5 Elements of Social Media Strategy

March 5, 2013

Social Media is still exploding in often unexplainable ways here in Philadelphia and across the globe. There were more tweets than beards at the Oscars, and where would professional sports be without all those clever comments from the athletes and players? Every business owner and client alike carry the same tools of the trade. Devices such as an iPad, iPhone, Kindle Fire, BlackBerry, and Smartphone are everywhere. Most of us are within six inches of some kind of device.

Interesting to note that the average consumer today is product and service savvy because of the instant information they all have access to every day. People know everything about what they want to buy or where they want to eat. They are the new experts because of these devices. Here in Philadelphia, everyone is on a constant learning curve to stay up with the technology. It just keeps getting tougher.

No matter the high speed of this spinning world, it is where our businesses grow and thrive. But the classic Carnegie success variables such as credibility, rapport, honest communication skills and positive attitude create relationships pretty much the same way they always have, regardless of the technological world we are now in.

In fact, at the heart of Carnegie Training is purpose and process. It is always a win-win for the customer and the business.

The following five elements have never changed over the decades since Mr. Carnegie published his first book in 1936:

  • Excellence:  No one is asking every single one of us to be great in everything, but Carnegie Training and reinforcement can get employees to be very good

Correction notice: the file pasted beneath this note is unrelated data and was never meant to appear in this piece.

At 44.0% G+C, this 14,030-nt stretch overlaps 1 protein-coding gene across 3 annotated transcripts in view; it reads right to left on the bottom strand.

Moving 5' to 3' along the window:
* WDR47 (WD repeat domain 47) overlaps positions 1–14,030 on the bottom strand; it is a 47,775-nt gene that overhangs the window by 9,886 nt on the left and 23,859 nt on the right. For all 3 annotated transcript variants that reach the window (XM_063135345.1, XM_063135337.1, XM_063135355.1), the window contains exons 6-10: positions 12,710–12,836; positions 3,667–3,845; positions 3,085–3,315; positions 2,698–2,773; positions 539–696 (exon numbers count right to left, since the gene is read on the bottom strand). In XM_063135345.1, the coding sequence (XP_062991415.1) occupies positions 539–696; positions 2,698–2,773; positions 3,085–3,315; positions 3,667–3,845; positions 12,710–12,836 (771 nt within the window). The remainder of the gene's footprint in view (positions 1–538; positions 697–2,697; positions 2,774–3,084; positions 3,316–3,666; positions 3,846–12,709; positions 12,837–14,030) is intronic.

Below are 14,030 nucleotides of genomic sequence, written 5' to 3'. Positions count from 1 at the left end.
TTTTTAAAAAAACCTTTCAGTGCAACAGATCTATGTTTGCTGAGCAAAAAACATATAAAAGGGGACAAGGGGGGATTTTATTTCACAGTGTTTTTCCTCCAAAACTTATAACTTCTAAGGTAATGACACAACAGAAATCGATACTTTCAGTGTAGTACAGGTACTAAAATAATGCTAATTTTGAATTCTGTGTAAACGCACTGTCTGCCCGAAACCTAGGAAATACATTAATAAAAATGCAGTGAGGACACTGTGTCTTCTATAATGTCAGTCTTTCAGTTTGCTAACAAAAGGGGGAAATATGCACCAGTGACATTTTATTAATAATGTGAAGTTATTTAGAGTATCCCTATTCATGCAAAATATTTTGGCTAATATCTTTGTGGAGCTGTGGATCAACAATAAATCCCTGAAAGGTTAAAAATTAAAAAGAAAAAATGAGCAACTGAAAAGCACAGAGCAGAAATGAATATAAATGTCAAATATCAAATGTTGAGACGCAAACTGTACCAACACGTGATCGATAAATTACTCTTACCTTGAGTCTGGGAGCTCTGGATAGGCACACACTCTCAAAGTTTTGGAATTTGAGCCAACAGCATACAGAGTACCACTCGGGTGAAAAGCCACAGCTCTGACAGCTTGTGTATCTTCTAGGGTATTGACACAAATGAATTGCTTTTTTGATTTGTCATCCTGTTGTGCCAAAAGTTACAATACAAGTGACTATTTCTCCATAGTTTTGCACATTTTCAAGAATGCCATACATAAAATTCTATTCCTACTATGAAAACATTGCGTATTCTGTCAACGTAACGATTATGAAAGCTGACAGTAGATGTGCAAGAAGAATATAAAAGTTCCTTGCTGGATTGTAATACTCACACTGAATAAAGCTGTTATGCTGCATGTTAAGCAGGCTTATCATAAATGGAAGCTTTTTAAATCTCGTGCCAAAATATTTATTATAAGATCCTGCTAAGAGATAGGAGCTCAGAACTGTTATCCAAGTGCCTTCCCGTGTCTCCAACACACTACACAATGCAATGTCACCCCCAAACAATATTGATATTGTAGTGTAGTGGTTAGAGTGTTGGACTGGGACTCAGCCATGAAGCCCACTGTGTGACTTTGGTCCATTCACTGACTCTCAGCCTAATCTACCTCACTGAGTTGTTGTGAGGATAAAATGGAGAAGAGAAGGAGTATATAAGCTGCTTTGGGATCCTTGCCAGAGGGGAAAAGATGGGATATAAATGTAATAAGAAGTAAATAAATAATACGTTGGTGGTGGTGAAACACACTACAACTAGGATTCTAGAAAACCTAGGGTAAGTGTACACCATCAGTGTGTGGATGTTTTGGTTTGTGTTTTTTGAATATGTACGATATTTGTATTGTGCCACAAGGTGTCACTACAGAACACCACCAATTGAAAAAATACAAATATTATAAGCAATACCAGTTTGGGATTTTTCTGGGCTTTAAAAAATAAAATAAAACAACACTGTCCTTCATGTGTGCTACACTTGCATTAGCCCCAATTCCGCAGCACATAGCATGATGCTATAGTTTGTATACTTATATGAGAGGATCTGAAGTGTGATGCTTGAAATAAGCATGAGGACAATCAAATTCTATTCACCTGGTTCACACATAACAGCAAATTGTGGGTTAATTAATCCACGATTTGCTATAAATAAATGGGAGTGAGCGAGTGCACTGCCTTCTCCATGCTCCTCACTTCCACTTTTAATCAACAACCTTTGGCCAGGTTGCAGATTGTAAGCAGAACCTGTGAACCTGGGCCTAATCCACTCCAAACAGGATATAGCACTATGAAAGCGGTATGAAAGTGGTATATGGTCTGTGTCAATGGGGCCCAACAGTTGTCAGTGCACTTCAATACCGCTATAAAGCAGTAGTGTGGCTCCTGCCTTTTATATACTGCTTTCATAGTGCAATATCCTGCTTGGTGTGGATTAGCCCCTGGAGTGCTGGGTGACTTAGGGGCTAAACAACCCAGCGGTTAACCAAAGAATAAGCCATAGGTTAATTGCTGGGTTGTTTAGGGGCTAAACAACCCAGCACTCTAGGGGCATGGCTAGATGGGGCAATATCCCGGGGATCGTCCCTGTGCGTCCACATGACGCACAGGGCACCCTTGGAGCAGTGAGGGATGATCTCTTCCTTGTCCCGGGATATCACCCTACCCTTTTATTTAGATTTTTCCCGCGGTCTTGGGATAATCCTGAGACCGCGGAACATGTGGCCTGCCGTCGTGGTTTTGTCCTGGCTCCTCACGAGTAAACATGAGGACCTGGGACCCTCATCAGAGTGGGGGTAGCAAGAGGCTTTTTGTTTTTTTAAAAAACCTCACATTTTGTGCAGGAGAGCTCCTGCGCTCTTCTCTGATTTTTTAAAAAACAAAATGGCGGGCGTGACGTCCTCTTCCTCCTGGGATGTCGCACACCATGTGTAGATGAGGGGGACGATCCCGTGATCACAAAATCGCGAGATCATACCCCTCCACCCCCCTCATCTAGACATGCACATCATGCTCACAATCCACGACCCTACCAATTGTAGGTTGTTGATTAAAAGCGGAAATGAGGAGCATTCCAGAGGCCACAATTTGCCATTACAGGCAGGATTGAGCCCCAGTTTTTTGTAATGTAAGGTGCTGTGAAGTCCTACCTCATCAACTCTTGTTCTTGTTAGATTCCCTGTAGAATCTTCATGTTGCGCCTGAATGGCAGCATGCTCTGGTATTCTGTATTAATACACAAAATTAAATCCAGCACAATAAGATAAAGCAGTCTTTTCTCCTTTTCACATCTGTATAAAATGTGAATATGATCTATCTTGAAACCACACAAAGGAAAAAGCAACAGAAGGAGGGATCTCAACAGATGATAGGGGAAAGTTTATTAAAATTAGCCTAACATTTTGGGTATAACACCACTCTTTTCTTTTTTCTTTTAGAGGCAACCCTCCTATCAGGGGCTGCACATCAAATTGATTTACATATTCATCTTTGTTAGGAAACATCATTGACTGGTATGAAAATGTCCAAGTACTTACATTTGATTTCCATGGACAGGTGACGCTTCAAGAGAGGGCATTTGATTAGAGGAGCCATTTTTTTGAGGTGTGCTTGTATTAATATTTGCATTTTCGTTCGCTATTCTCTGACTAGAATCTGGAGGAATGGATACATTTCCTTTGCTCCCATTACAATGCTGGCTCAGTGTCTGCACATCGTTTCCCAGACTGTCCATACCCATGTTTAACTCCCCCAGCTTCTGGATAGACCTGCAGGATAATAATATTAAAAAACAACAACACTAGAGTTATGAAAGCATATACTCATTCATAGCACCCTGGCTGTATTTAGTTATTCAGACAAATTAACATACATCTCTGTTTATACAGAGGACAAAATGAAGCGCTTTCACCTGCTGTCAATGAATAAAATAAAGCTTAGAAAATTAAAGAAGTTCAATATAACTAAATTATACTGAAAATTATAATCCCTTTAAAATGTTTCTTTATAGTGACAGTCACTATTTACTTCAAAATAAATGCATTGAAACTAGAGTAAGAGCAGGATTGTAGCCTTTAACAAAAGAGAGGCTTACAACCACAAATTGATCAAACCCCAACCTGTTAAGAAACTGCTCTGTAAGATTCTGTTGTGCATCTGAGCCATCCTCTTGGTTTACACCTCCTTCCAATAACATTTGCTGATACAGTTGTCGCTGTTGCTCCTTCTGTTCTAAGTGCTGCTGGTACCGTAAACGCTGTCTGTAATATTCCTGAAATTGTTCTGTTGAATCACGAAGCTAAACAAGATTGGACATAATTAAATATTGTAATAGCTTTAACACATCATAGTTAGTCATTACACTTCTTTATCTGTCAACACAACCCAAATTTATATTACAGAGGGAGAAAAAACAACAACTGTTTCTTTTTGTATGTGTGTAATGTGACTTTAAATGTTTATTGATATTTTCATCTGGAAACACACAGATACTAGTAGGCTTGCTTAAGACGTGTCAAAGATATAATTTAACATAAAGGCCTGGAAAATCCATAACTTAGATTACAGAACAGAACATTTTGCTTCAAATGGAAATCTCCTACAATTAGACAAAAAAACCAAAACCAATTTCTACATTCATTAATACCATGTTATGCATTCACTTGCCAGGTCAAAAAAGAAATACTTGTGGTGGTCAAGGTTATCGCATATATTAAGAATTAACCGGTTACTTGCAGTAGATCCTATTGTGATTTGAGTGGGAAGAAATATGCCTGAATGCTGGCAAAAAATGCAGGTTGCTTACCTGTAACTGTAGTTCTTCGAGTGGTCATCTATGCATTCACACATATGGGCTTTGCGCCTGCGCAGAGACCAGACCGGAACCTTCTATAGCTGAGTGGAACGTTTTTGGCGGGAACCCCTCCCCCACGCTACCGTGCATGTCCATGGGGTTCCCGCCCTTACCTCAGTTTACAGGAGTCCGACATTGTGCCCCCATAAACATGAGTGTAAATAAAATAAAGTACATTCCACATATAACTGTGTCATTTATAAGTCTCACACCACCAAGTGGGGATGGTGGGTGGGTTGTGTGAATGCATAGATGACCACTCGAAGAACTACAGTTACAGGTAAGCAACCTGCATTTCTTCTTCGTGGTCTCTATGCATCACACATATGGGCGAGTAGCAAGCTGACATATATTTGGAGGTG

• Respect the client:  Everyone must have only the best interests of the customer in mind.
  • Assertive Listening: Listening is the most important skill in an organization. It is never easy to listen, but it must become a habit.
  • Positive Demeanor: Being positive is everything! Attitude is everything. Being upbeat, friendly and personable are essential elements for success.
  • Professionalism: Because the customer now knows as much as or more than the typical employee knows, front-line people have to be experts in products and service.

When people are trained to do well, they often will do well. Training and understanding are critical to making it in today’s “instant message” world. Being the best takes time, talent and luck!


This post is brought to you by the good folks at Dale Carnegie Training of Philadelphia, providers of professional development and management development courses and information in Philadelphia. We’d love to connect with you on Facebook and LinkedIn.

Photo: IMU Social Media

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